Fresh dill and chives from the garden, plus parsley, in chicken salad, or potato salad. I eat dill from my garden all summer, and never tire of it. Never.

If you have a ton to get through, especially dill, which doesn't hold up particularly well in the fridge, finely chop it and stuff as much of it as you can into a small container; cover with ice cold water and freeze for future use. To use, thaw and drain it well and then use it in potato salad, chicken salad, or in melted butter over chicken cutlets or fish of any kind.

Or, make compound butter: soften butter (salted or unsalted), mix finely chopped herbs into it, roll it in wax paper (I use the paper the stick of butter came in) and then tightly wrap in freezer paper. Save for the fall. Serve over fish or chicken or grilled steak or (especially if the butter is salted) crackers on a cheese board - so decadent, so delicious. ;o)
Miss_Karen June 16, 2021
I make a pesto filled challah bread.
Happygoin June 15, 2021
I just made a killer tabbouli because I have parsley up the ting-yang. Made my own pita chips to go with. Da-lish!
Emily K. June 16, 2021
Perfection :).
Nancy June 15, 2021
Spring herb salad....use a variety of soft spring lettuces & leafy herbs in quantity. Can be simple with vinaigrette and/or garnished with other vegetables (asparagus, artichoke), protein (hard-cooked egg, cheese), etc. First learned of from Chef Frank Stitt of Alabama. Now many recipes out there.
Emily K. June 16, 2021
Healthy, delicious—and versatile! Love this variation, too:
702551 June 15, 2021
My favorite way of using a bounty of fresh herbs is to give them away to family, friends, and acquaintances who I know will appreciate them.

Years ago I decided to start growing the herbs that I use the most frequently for A.) better quality, B.) easier access, and C.) save money.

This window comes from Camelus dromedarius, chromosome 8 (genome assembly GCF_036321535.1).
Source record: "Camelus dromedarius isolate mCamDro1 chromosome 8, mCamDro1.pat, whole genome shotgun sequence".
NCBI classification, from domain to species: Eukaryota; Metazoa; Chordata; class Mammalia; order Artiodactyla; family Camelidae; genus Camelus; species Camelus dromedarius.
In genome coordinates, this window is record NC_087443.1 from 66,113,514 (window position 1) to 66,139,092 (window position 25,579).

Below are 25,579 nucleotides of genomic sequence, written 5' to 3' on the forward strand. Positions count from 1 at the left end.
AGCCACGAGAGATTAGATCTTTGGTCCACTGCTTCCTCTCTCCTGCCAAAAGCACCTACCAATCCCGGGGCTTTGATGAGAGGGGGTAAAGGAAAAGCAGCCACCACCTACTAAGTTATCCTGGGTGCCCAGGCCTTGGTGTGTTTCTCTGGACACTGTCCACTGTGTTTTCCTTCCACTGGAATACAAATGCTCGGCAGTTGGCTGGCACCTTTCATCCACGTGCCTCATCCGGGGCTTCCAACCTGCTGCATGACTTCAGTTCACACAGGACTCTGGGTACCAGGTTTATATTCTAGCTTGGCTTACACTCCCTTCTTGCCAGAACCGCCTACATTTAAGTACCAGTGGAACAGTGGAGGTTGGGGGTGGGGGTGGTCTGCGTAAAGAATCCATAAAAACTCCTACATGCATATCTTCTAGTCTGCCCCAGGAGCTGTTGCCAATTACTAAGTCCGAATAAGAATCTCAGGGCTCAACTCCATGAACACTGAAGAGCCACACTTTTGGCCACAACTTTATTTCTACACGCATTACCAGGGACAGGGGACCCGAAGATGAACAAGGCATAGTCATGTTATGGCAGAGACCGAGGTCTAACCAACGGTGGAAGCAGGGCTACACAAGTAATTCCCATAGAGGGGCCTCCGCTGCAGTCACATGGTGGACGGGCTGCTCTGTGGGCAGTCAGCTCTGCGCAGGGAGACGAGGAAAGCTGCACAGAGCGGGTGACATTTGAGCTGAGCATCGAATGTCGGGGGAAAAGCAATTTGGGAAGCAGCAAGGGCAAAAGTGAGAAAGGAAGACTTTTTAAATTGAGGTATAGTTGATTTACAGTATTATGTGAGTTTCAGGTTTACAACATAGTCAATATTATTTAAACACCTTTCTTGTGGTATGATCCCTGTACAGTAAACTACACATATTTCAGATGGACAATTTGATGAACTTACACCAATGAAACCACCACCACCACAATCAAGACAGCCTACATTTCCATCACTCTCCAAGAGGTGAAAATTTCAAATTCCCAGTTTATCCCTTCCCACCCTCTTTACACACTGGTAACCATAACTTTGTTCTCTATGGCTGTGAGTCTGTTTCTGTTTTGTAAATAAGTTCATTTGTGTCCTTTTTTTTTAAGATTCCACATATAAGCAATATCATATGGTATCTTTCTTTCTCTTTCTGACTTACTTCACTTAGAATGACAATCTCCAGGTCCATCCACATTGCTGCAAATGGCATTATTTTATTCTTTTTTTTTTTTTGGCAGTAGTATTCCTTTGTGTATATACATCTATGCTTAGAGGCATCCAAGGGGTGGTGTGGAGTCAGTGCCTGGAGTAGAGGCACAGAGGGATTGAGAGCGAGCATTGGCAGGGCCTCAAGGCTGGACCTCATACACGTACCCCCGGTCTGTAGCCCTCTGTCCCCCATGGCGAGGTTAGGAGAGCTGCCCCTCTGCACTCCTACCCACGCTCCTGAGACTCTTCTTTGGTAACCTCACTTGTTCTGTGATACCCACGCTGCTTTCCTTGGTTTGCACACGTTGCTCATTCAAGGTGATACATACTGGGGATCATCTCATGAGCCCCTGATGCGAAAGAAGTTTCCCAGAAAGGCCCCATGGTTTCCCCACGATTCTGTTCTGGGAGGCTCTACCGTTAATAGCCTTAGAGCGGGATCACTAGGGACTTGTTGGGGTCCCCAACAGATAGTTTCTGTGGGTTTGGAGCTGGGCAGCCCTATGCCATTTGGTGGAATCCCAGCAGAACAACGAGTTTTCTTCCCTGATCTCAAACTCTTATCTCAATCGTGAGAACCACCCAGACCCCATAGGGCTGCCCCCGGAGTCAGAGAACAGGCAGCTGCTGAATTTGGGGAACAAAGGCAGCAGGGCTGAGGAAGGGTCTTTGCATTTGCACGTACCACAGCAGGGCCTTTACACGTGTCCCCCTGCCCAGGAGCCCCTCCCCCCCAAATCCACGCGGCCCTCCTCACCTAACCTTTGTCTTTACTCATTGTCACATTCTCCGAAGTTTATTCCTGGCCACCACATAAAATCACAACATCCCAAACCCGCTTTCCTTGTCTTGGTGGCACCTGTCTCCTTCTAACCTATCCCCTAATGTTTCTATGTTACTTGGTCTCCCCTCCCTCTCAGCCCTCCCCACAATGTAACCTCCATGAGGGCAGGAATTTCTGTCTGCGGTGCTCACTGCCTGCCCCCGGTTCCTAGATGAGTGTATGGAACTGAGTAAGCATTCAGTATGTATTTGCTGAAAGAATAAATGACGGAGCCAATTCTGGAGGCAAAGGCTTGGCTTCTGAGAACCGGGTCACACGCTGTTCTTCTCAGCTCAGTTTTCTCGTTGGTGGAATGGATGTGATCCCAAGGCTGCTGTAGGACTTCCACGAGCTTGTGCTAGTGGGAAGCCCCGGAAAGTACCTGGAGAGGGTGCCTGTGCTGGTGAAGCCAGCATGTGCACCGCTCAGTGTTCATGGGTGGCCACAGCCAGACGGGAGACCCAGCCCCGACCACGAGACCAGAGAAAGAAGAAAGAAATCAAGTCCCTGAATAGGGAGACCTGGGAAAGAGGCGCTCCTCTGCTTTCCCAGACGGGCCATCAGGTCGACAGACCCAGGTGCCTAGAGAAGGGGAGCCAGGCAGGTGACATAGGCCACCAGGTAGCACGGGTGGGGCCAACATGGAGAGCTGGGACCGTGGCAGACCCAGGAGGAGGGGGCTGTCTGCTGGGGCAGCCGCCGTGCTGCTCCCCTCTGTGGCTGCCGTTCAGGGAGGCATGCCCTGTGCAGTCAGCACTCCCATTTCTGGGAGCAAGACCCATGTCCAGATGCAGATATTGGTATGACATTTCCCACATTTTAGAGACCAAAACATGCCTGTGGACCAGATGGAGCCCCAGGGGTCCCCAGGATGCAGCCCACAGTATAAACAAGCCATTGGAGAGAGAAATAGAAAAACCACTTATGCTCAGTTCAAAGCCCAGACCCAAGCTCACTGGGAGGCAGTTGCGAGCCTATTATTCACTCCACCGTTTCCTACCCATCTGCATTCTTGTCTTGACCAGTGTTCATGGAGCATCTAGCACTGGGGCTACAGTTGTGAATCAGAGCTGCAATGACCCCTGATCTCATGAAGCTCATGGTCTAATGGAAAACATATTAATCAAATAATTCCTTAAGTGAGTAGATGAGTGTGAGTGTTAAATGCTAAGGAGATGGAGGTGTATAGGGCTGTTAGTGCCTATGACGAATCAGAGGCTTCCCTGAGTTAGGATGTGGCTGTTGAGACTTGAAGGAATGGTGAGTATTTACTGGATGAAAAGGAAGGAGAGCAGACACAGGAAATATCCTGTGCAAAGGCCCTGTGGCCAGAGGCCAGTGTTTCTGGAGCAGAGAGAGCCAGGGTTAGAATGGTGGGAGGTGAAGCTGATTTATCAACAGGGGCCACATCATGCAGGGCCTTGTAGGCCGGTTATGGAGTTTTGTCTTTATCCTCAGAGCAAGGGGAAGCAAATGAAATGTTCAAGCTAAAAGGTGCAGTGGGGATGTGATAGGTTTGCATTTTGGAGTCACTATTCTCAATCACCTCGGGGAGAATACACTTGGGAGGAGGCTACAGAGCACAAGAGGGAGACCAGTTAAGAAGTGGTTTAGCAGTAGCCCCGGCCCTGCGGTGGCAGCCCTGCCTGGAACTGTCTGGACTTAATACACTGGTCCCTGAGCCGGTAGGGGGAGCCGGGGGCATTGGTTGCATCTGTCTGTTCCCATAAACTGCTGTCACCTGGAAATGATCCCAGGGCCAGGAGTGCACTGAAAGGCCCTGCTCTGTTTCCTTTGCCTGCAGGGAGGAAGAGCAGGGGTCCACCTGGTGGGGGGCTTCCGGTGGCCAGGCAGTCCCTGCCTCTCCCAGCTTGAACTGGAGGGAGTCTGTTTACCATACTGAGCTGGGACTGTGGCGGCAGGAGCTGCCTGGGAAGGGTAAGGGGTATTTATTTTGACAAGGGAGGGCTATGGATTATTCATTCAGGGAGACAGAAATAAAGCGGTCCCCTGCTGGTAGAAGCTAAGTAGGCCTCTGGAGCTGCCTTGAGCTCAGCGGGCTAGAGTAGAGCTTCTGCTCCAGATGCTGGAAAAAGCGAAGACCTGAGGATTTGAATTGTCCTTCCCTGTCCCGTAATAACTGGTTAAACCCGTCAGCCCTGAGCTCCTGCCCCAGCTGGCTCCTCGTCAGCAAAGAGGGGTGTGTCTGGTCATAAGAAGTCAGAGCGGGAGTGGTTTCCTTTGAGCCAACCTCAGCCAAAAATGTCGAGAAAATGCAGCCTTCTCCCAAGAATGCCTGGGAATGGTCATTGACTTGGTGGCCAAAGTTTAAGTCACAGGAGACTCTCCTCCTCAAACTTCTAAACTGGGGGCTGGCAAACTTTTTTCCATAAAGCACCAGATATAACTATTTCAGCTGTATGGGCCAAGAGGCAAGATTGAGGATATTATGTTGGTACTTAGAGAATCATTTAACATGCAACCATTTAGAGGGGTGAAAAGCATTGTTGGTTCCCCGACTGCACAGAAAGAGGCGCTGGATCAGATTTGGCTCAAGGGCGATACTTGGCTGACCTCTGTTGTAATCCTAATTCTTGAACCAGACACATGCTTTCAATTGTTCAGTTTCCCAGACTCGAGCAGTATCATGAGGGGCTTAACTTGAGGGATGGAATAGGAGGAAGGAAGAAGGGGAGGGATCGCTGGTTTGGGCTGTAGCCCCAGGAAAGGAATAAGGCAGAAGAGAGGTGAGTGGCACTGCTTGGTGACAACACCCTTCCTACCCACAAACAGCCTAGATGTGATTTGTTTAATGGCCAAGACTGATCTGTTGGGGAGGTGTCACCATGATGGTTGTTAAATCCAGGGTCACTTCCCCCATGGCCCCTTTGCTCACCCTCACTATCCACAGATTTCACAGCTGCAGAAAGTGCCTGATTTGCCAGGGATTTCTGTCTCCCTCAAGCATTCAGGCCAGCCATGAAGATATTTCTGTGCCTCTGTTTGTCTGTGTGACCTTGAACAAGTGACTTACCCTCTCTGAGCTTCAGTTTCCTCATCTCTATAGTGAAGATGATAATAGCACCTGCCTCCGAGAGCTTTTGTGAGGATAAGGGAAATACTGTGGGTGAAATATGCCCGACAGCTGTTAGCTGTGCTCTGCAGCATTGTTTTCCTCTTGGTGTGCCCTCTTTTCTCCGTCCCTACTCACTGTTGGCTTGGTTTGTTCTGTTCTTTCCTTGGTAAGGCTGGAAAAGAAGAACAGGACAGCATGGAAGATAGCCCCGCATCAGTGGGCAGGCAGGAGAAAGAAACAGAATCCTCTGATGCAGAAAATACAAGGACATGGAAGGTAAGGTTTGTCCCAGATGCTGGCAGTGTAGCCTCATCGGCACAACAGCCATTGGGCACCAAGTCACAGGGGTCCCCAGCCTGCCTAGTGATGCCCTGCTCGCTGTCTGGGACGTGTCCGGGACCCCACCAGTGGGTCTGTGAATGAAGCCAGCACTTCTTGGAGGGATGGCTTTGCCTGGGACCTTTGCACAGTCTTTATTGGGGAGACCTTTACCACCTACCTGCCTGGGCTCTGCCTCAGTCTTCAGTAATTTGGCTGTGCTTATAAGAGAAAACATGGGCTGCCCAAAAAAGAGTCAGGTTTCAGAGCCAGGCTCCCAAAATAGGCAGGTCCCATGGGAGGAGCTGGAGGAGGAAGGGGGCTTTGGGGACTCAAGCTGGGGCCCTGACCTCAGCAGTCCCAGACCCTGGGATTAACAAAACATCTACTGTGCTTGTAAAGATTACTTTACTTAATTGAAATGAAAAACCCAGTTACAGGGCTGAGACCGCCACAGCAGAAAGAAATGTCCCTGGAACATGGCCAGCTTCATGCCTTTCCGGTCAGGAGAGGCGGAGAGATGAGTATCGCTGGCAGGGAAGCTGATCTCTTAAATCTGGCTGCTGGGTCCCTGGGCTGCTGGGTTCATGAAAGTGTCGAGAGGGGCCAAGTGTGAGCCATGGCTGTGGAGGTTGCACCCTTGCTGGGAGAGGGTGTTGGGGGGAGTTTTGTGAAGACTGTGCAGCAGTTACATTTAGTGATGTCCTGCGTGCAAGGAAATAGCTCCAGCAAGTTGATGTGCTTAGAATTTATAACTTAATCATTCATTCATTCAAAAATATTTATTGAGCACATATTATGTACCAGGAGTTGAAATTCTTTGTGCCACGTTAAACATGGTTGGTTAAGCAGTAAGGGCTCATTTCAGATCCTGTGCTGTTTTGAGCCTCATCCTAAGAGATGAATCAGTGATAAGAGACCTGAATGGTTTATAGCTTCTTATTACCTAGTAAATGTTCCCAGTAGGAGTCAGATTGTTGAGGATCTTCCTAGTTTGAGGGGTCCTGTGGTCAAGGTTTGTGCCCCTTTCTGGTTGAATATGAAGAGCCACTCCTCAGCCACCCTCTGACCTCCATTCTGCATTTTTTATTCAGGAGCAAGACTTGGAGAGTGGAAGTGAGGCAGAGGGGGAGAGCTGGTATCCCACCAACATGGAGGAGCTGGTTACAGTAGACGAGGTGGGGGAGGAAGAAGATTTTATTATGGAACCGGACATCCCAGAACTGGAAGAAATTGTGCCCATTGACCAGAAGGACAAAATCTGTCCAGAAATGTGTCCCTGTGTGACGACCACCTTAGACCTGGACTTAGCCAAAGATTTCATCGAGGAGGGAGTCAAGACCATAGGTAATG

The last point is funny. Think about it: a $1 or $2 bunch of organic grocery-store/farmers market herbs is more expensive by weight than USDA Prime sirloin steak or sashimi-grade bluefin tuna.

I routinely give fresh herbs to the guy who runs my favorite coffee shop. He knows that the bag of herbs that I pass over the counter is probably $6-8 at Whole Foods Market and my stuff is better because it was picked two hours ago, not a week ago. Occasionally he comps me an espresso drink but that's not my expectation (I still tip heavily if he does). And I know he occasionally shares my gift with some of his other customers who also like to cook.

If I have too much to gift, I'm not going to try to find a way to preserve some scraggly, limp and tired herbs. They end up in the compost bin.

Heck, I grow epazote that I use in small quantities and when I have a bumper crop, I give some to the cooks at the nearby restaurants. Usually none of the dishes on the menu will call for it but they will definitely bring it home for personal use or perhaps for the staff "family meal."

These days I am also gifting transplants (chives are an herb that propagates very easily) as well as seeds. I gave some dried beans to one of my healthcare providers because I know someone in her household likes to garden.

Seed packets are worth $2-3, a live seedling is maybe $4-5. But it's more about the thought, less about saving a buck.
Emily K. June 16, 2021
Thanks so much for your thoughts, 702551. Sounds like you have some very lucky neighbors, and I'm sure they really appreciate your generosity (and great gardening skills!).